- Materials would change, with composite technologies replacing metal production
- Production would not be about sequential production but about mobility, and that would require flexible and adaptive production techniques and models. Already the production line has evolved into production islands and products can be routed different ways through different stations of production.
DXC was invited to join in order to contribute to research around flexible production. The consortium is doing highly confidential research and membership of ARENA2036 provides DXC with access to future product ideas and ecosystems of the “Boschs, Siemens, Festos” and others.
Thrive: What other benefits does the consortia bring?
JD: ARENA2036 is the optimal platform for continuously enhancing thought leadership for DXC’s Industrie 4.0 projects. Other members include heavyweights such as Bosch, Siemens, Kuka, Pilz and Faro and our interactions with this cohort have already introduced a new kind of thinking into our work with customers. By introducing the idea of value proposition into production line and processes, we can help manufacturers and our partners understand how to attain optimal impact.
A secondary motivation for DXC’s membership of the alliance is to gain access to new ideas and an ecosystem, which as an integrator will allow us to come up with new end-to-end solutions for the benefit of our customers.
Thrive: What is Industrial Data Space (IDS)?
JD: As processes, products and services become richer in digital content, creating innovation and new business models, the digital cooperation and exchange between value chain partners must be safe, trusted and secure. Specifically, as data is exchanged between the three domains of vertical integration, product lifecycles and horizontal supply chains, data sovereignty must be maintained. Additionally, intellectual property of the users of this data must be protected.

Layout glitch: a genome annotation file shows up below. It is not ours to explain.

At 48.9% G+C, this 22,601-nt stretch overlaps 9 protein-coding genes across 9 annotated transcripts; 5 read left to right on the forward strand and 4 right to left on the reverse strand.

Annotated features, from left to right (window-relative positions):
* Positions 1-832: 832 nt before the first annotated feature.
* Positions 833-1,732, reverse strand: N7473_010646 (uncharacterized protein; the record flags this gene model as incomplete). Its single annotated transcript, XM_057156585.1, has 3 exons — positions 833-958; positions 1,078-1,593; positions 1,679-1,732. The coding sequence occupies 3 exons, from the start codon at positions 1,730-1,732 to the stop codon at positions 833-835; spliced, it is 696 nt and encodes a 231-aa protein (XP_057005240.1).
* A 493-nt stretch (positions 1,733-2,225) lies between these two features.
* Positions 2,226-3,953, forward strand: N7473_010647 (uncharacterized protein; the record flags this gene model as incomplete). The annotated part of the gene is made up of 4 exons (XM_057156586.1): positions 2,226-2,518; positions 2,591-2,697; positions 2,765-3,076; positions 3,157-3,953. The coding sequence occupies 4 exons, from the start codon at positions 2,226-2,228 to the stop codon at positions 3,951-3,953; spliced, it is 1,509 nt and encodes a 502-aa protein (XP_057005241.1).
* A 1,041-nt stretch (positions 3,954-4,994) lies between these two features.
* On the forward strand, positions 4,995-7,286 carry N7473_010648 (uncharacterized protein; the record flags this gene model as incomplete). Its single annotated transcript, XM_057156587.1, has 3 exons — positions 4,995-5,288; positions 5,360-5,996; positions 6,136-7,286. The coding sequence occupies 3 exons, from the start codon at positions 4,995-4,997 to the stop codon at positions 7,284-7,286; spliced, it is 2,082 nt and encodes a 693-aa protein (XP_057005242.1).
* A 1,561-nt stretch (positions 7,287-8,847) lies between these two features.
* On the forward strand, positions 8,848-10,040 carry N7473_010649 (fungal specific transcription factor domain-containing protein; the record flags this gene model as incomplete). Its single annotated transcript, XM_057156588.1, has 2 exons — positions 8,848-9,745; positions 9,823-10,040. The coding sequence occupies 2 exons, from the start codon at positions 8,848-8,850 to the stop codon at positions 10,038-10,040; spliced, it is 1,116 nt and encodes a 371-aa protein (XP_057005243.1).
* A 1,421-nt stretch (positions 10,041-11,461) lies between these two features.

In order to create and guarantee these conditions, twelve German Fraunhofer Institutes started a three-year “Industrial Data Space Research Project”, funded by the German government with the following goals:
- Design a reference architecture model for the Industrial Data Space
- Pilot the reference architecture model in selected use cases
Thrive: Why is data sovereignty critical in Industry 4.0?
JD: Securely exchanging data while ensuring data of record maintains its sovereignty is necessary to realise the potential of Industry 4.0, but from the legal point of view, this has not yet been solved. In law, data has ownership and thus copyright once it is used. But for the purposes of Industry 4.0, there is a requirement to protect data in a pre-competitive scenario while it is being exchanged during value creation.